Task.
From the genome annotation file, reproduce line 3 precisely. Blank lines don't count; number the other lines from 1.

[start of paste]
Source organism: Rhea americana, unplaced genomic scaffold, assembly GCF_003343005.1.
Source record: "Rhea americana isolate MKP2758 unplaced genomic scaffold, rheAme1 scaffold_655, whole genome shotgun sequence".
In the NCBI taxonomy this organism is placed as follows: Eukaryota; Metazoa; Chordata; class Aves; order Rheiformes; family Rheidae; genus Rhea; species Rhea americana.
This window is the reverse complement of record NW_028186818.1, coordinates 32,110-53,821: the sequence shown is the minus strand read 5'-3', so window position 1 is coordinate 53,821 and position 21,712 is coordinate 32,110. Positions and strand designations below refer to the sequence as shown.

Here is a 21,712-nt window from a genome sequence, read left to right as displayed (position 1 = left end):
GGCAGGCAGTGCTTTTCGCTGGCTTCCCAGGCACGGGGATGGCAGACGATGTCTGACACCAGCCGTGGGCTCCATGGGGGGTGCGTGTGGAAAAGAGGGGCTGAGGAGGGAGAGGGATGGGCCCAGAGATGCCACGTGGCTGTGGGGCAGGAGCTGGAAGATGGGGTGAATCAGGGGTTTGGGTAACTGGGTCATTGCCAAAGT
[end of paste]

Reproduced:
In the NCBI taxonomy this organism is placed as follows: Eukaryota; Metazoa; Chordata; class Aves; order Rheiformes; family Rheidae; genus Rhea; species Rhea americana.